The Landsat Program

This joint NASA/USGS program provides the longest continuous space-based record of Earth’s land in existence. Every day, Landsat satellites provide essential information to help land managers and policy makers make wise decisions about our resources and our environment. + Landsat Case Studies ebook

Landsat 7 launch photo
Twenty Years with Landsat 7
In the long and winding history of the Landsat Program, April 15, 1999 was an important day.
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TIRS-2 in TVAC

TIRS-2 Completes Baseline Thermal Vac Test

The completion of this test represents a major milestone for the TIRS-2 project, demonstrating that the team has built a well working instrument []
Camp Fire smoke

The Synoptic View of California’s Camp Fire: A Scorching Reality of Today’s Fires

Sprawling urban fires that once plagued civilization were thought to be a thing the past—the Camp Fire let us know they are back.[]
Lake Havasu 1911 map

Geographia

Journey with us into the cartographic past. Latest look: Creating an Oasis in the Desert: Lake Havasu City, Arizona, 1911 []

Landsat 8 sketch

“Without the free and open Landsat data policy, a lot of commercial applications wouldn’t be feasible and a lot of commercial companies—including GDA—would be very different than they are.”

“Our Landsat-based insect atlas facilitates comparisons across space, time, and insect agents that have not been possible to date.”

“Landsat offers a unique continuous record of the surface of the Greenland Ice Sheet over the last 40 years, no other mission would have been able to provide observations of ice velocity change over such a long time period.”

“Satellite imagery can help us get the biggest bang for our buck by targeting conservation initiatives in a specific window of time at key locations. Landsat is the longest running Earth observation satellite system we have, and free access to this data enables researchers to look at the effects of seasonality, climate cycles, and long-term trends in land-use change.”

“To make accurate machine learning models of major crops, we needed decades of satellite imagery from the entire globe. Thanks to Google Earth Engine hosting the entire Landsat archive publicly on Google Cloud, we can focus on algorithms instead of worrying about collecting petabytes of data. Earth observation will continue to improve with every new satellite launch and so will our ability to forecast global food supply.”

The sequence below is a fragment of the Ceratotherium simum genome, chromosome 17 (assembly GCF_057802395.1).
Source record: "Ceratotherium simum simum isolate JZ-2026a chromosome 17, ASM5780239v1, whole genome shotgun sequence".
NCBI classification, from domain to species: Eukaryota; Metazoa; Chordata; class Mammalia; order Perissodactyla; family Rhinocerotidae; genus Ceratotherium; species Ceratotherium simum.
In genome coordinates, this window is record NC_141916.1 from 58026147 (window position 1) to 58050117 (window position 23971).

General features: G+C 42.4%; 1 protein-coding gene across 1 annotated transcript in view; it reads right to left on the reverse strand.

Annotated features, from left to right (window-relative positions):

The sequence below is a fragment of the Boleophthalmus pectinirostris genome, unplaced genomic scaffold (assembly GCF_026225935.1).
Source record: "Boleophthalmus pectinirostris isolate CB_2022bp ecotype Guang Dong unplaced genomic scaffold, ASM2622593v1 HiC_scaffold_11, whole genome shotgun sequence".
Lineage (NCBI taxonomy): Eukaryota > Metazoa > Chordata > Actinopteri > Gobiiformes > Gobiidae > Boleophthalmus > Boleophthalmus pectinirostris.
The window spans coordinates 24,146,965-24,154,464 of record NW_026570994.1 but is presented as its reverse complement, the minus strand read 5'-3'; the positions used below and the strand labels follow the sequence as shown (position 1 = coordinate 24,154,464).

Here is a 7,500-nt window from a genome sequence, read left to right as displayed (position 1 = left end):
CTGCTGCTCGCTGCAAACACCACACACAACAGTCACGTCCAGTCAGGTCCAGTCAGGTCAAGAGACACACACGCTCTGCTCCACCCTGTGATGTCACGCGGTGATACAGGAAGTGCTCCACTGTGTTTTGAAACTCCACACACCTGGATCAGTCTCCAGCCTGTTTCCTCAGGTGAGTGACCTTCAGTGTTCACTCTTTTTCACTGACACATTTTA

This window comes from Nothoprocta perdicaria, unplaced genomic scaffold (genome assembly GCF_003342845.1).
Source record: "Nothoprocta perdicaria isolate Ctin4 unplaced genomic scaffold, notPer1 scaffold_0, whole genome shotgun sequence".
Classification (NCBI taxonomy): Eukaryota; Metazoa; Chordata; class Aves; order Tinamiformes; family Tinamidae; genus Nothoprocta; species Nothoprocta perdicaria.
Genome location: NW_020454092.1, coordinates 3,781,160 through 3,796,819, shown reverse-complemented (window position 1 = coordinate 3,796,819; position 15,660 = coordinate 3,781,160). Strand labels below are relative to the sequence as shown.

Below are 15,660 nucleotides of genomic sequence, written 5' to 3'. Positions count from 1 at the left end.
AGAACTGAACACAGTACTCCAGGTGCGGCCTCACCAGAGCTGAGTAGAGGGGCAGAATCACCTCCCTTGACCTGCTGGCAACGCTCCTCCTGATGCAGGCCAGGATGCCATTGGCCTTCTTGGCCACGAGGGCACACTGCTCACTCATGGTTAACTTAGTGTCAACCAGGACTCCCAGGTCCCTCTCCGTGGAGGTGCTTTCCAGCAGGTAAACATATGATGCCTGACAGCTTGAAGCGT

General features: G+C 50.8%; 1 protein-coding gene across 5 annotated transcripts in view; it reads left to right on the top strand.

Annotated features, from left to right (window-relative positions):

“We use Landsat 8 to document glacier velocity patterns on a mountain-range-wide scale. Mapping glacier velocity is facilitated by Landsat’s high radiometric resolution and precise geolocation.”

“Landsat is widely considered to be a crucial national asset, comparable to the satellite-based GPS system and National Weather Service satellites. Ready access to Landsat images supplies a reliable common record of Earth conditions that fosters the mutual understanding of environmental challenges by citizens, researchers, and decision makers worldwide.”

“Data from Landsat and the MODIS sensor are well-suited to help people make informed policy decisions about ecosystem health, water management, agriculture and much more.”

“We recognize the essential role forests play in the long-term health of our planet, in contributing to sustainable development, and in meeting our shared goal of avoiding dangerous climate change. More than a billion people depend directly on forests for their livelihoods, and the remaining six billion of us depend on forests for a variety of economic, social, and environmental benefits such as the rainfall, biodiversity, pollinators, carbon storage, and …

“We hope to accelerate innovation in climate research, humanitarian relief, and disaster preparedness efforts around the world by making Landsat data readily available near our flexible computing resources.”

“We would not have been able to complete this research without Landsat’s free and open data policy.”